The Ghost Dance: The Politics of Dancing

Topics: Native Americans in the United States, Ghost Dance, Wounded Knee Massacre Pages: 16 (6078 words) Published: December 12, 2013
When the Puritans left for the New World they looked at it as a place to establish and create a “city upon a hill.” They would be free from persecution. It would be a place to build their homes and families. They saw it as the Lord’s garden. There was plenty of land to settle and to establish themselves on. They saw the New World as a promised land. What they didn’t expect was for the Native population of the New World to want to hold on to their own communities, religious practices, and homes. They found a population of people that were willing to fight to keep these things. The inhabitants of this world had their own language, laws and established communities. Tensions continued to build over the years as more and more Europeans continued the immigration to the new world. The Indians were continuously removed from their lands, and assimilation was forced upon them. They used their religious practices in part as to rebel against the new comers. Long before the immigration began, Indian dreams for told of the coming of these people, and the changes that would be brought with them. In an old Wampanoag story a chief foretold the coming of these strangers, “On his death-bed, he said that a strange white people would come to crowd out the red men, and that for a sign, after his death a great white whale would rise out of the witch pond below. That night he died…and the great white whale rose from the witch pond. That’s a sign that another new people the color of the whale would arrive, but don’t let them have all of the land because if you do the Indian will disappear.”1

After first contact between Europeans and Native Americans, those that came to settle had sought to civilize the Indians by converting them to Christianity and assimilating them through any means into what became American society. This desire to convert sometimes this turned into violent encounters. They were seen as less than human by some, and consequently also as second class citizens. Several times European sailors kidnapped Indians and sold them into slavery or put on exhibit back home. These kidnappings started in the early 1500. A letter that was dated July 8, 1524 from Giovanni da Verrazano tells of a child that was kidnapped by his own crew and an attempted to kidnap a woman as well. At the beginning of the 1600’s, Portuguese explorer Gasper Corte Real kidnapped over fifty Native Americans and then sold them into slavery. In 1502 explorer Sebastian Cabot put three Native Americans that he had captured on display.2 Those that were put on exhibition rarely survived the experience. They were depicted as savages, cruel and barbaric. According to Sir Walter Raleigh, Indians had “their eyes in their shoulders, and their mouths in the middle of their breasts.”3 They lacked everything that the English considered civilized: Christianity, cities, political systems, and clothing. They were driven by their passions. The Europeans also brought disease with them that the native population had not been exposed to and therefore had no immunities to. These diseases swept across the tribes killing thousands all while the Europeans tried to teach the Indians how to be civilized and about their god. Believing that this was a sign from God, William Bradford said: “For it pleased God to visit these Indians with a great sickness and such a mortality that of a thousand, above nine and a half hundred of them died, and many of them did rot above ground for want of burial.” These deaths were interpreted by the colonizers as divinely sanctioned. They were a sign from God that he was making room for them.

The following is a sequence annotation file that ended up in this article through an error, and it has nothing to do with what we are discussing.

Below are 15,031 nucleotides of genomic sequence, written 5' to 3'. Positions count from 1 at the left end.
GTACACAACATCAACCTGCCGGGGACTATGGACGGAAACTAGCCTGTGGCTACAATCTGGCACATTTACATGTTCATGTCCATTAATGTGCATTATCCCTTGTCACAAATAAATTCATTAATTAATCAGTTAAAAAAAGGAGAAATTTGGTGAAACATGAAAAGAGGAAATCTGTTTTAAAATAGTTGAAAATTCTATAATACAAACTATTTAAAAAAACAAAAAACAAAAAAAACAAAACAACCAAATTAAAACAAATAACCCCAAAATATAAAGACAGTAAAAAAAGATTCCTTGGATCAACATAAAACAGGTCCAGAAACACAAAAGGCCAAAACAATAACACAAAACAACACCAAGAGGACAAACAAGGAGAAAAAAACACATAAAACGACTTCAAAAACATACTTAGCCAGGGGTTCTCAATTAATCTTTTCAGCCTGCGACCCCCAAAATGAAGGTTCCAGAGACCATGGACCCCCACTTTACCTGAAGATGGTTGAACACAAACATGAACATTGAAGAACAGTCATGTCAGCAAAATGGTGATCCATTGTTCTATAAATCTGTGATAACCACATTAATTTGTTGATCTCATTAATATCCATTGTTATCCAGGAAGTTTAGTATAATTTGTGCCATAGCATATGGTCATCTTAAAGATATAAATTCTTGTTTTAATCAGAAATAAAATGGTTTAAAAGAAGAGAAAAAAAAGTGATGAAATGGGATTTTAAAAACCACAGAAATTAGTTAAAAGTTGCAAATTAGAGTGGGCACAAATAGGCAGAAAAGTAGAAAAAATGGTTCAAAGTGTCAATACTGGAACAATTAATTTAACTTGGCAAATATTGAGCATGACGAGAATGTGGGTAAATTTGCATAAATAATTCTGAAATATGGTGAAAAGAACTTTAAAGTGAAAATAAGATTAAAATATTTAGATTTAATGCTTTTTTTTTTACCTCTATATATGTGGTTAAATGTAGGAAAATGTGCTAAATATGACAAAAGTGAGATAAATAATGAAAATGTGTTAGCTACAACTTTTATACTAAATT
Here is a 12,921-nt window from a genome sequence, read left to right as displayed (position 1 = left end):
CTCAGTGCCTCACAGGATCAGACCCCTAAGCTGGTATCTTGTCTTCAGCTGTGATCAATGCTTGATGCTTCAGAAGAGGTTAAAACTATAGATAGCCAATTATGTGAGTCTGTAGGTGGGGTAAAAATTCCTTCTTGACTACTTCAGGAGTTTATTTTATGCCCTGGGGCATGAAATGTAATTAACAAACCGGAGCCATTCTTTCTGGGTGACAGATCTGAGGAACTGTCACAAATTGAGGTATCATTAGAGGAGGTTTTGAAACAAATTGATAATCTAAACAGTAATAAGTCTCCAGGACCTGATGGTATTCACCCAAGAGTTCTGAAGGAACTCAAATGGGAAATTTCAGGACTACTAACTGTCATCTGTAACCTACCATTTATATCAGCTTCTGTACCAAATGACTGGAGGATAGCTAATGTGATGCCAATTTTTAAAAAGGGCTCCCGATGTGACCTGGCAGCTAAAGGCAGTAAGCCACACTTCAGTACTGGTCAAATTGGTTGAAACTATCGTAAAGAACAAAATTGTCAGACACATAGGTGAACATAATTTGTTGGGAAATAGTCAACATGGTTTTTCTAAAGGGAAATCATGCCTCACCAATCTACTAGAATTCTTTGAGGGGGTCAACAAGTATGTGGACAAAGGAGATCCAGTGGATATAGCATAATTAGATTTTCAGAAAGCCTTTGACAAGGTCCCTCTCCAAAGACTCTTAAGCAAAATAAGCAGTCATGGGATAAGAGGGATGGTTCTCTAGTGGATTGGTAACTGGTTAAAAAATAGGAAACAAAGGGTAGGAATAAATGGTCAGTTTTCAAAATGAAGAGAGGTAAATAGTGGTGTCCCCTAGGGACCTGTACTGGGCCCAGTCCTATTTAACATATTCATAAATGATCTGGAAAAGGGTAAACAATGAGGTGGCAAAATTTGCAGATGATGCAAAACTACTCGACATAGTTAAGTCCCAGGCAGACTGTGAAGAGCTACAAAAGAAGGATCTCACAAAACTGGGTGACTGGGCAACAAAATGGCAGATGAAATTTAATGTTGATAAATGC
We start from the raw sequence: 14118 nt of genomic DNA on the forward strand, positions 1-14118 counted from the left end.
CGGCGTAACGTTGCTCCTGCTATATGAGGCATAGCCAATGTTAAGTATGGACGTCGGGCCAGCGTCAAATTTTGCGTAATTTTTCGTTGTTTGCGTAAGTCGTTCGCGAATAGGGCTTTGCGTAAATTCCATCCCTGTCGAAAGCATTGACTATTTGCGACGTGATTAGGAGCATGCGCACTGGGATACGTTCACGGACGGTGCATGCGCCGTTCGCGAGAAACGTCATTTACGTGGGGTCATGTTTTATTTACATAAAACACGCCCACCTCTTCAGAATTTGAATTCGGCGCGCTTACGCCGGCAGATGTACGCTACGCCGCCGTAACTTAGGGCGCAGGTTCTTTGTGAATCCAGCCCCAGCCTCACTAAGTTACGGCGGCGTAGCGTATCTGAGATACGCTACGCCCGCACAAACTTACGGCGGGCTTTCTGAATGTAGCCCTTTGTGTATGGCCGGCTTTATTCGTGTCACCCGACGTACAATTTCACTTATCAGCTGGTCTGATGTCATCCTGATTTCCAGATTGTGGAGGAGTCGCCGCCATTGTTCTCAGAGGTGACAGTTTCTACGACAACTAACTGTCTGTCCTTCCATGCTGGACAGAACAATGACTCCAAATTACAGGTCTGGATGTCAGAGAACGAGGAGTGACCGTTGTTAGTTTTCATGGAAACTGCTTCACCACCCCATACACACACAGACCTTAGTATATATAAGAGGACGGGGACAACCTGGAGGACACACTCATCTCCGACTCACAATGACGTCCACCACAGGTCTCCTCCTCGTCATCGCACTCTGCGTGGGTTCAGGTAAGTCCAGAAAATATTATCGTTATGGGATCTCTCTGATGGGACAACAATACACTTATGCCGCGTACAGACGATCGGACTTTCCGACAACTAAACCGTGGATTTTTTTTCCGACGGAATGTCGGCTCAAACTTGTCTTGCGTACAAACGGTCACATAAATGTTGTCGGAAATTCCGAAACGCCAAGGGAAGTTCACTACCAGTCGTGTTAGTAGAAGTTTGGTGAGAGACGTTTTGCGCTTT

They also brought Christianity with them. They believed that the religion that they had brought with them was radically superior to that of the Indians. Europeans believed that their own faith was the only true one and that all that did not believe were heathens. They felt that this superiority gave them the right to enslave the...

Cited: Anderson, Rani-Henrik. The Lakota Ghost Dance of 1890. University of Nebraska Press. 2008.
Brown, Donald N. "The Ghost Dance Religion Among the Oklahoma Cheyenne." Chronicles of Oklahoma, n.d.: 408-418.
Dussais, Allison. "Ghost Dance and Holy Ghost: The Echos of Nineteenth-Century Native American Christianization Policy in Twentieth-Century Native American Free Exercise Cases." Stanford Law Review, 1997: 773-852.
Irwin, Lee. "Freedom, Law, and Prophecy: A Brief History of Native American Religious Resistance." American Indian Quarterly, 1997: 35-55.
Miller, David Humphreys. Ghost Dance. New York: Van Rees Press, 1959.
Mooney, James. The Ghost Dance Religion and the Sioux Outbreak of 1890. Washington: Government Printing Office, 1896.
Pratt, Scott. "Wounded Knee and the Prospect of Pluralism." Journal of Speculative Philosophy, 2005: 150.
Spencer Tucker, James Arnold, Roberta Weiner. The Encyclopedia of North American Indian Wars, 1607-1890: A Political, Social and Military History. Santa Barbara: ABC-CLIO, LLC, 2011.
Takaki, Ronald. A Different Mirror A History of Multicultural America. New York: Back Bay Books/Little, Brown and Company, 1993.
Waldman, Carl. Atlas of the North American Indian Third Edition. New York: Checkmark Books, 2009.
Continue Reading

Please join StudyMode to read the full document

You May Also Find These Documents Helpful

  • The Ghost Dance Essay
  • Ghost Dance Essay
  • Ghost dance essay
  • Christopher Bruce ghost dances Essay
  • dance Research Paper
  • Essay on The Significance of Dance in Dancing at Lughnasa
  • Essay about Ghost Dances
  • Dance Essay

Become a StudyMode Member

Sign Up - It's Free